Wolverine Human Services has always been on the cutting edge of providing effective services for the children of Michigan and now the country.  That’s a pretty bold statement to make, but the truth is, since 1987, Wolverine has grown faster, with the most diverse programs to meet the needs of kids and with the most up to date methods of treatment.

In 1988, when I first began my career with Wolverine, the only programs operating at the time were St. Jude’s Home for Boys, Wolverine Shelter and Community Based Programs.  Wolverine had won the bid for a “work and learn” program, issued by the state of Michigan.  It was the first of its kind and Wolverine was successful in the bidding process.  By 1995, there were three Wolverine work and learn programs growing from the initial 50 beds up to 216 contracted beds with the state.  The model that Wolverine put together was successful in that over 95% of the youth who entered the six months residential model transitioned into aftercare, where Wolverine supervised their re-entry into the community for another six months.  Unfortunately, due to political and bureaucratic issues, the state decided not to have centralized aftercare contracts and Wolverine was forced to modify the work and learn center programs into a more traditional residential model.

The Victors Center program, which focuses on the needs of cognitively impaired young men was another program that Wolverine successfully opened in 1988.  At the time, no other agency in Michigan was willing to take a chance on working with this difficult population, but Wolverine stepped up to the plate, and thirty years later, Victors Center is still helping this difficult population to be successful.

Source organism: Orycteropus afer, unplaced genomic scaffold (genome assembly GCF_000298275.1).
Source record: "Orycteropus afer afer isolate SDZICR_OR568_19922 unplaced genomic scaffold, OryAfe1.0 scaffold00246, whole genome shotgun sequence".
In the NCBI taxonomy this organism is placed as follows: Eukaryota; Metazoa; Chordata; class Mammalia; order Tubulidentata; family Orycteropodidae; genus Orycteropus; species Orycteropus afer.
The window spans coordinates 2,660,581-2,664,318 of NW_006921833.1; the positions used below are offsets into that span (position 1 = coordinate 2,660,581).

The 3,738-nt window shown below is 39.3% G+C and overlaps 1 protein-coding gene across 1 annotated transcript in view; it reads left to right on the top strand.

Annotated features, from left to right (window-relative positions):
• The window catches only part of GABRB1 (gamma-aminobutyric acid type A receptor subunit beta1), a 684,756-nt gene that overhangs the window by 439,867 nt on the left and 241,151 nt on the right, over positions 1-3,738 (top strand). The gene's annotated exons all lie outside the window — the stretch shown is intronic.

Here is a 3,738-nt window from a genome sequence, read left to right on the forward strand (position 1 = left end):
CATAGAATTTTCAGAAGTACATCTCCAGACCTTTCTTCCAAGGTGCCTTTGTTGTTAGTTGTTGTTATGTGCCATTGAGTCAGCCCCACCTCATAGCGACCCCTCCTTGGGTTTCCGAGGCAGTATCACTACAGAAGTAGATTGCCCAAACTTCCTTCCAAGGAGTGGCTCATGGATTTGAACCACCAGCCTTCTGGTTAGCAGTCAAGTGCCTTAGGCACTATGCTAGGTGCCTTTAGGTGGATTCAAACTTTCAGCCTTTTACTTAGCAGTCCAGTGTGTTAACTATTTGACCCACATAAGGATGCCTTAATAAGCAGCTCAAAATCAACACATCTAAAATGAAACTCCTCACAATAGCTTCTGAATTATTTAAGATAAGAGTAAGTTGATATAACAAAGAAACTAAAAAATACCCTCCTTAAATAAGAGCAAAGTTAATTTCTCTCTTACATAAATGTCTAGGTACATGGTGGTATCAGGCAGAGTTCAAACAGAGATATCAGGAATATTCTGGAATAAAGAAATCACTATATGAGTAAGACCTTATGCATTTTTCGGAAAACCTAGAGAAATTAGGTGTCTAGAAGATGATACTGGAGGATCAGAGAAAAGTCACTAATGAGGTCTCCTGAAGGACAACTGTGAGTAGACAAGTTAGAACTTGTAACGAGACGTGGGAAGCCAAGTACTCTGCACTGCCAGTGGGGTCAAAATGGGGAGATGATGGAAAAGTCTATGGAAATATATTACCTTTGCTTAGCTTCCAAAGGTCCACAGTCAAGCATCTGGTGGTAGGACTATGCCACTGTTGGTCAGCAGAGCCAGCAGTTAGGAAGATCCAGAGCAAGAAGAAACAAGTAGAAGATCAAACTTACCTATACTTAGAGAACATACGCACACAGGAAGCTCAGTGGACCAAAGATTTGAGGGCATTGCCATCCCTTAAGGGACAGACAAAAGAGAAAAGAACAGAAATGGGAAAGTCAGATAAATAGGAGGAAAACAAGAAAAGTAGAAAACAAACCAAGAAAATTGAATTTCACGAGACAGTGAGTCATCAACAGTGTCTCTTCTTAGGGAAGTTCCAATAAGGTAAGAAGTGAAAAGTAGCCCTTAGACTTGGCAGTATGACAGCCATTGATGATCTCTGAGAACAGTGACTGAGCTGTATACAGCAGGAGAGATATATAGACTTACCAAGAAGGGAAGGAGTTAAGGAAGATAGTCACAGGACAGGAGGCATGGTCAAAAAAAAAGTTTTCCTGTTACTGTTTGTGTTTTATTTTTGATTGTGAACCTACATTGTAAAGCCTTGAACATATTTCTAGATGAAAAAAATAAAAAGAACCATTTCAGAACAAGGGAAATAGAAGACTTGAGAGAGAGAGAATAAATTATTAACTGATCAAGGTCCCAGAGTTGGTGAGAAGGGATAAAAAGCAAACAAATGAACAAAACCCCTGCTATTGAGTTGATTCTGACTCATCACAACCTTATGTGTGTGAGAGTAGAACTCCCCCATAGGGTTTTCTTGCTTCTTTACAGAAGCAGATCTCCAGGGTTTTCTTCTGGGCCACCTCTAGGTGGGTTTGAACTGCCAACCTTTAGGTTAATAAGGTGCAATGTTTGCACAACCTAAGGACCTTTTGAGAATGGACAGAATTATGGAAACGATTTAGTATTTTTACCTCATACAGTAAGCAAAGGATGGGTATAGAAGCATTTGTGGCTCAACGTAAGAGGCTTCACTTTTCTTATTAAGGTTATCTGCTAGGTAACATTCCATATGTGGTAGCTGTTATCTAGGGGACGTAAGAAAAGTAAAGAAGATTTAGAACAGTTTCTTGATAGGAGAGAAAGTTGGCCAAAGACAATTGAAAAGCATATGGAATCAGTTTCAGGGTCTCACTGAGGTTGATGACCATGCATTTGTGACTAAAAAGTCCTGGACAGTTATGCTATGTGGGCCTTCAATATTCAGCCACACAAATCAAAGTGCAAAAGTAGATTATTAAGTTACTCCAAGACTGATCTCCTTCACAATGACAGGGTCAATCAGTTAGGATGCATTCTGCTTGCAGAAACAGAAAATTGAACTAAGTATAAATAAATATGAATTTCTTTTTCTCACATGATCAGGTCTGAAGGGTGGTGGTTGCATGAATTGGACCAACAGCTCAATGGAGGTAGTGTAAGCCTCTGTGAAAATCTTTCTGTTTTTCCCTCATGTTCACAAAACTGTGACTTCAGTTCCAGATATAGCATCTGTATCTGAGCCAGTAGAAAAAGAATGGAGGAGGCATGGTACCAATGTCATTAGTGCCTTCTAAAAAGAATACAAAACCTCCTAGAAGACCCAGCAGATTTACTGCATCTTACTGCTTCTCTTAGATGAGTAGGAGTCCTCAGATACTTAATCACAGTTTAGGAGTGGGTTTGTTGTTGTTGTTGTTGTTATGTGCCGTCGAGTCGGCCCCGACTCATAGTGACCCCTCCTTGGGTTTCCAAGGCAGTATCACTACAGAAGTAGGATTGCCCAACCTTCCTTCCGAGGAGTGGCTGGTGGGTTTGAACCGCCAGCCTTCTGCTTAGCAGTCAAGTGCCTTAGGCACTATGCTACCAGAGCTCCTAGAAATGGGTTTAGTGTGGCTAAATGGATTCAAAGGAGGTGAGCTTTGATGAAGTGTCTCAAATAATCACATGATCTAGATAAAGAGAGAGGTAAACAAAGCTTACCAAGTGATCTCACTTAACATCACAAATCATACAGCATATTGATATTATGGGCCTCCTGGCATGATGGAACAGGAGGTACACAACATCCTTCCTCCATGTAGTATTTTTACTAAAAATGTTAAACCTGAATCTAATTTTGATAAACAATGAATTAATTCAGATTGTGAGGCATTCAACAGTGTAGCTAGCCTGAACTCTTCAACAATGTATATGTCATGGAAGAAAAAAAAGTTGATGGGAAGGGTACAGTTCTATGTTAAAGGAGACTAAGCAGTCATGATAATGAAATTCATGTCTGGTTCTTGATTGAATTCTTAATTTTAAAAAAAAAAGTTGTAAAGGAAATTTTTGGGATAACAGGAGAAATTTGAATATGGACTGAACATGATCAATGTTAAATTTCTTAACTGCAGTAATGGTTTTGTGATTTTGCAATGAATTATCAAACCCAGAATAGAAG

So, how did Wolverine grow from these few programs into the diverse agency which now has more than sixteen unique programs?  We did it by taking very calculated risks and looking at the results of surveys sent to our referring agencies.  Each year, prior to our Annual Strategic Planning meetings, WHS sent satisfaction surveys to each of our referring workers.  In the survey, we asked about service gaps in their communities now, what programs would they like to see Wolverine provide, and what we were doing right as well as wrong.  Needless to say, the responses elicited some very lively discussions at our meetings!!  But as a direct result of those surveys, Vassar House, our successful program for young women was borne; Phoenix, our non-secure Sexual Offender Treatment program was borne; Foundations and Passages, our behavioral health treatment programs was borne, as well as many others.

Ten years ago, Wolverine identified the need for effective substance abuse treatment and became part of the trend toward building community collaborations and partnerships.  WHS began a partnership with GrowthWorks, Inc., from Plymouth to provide intensive substance abuse services for both male and female adolescents.  This partnership continues to be a successful program and also contracts with Detroit/Wayne Mental Health Authority to provide services for their clients as well.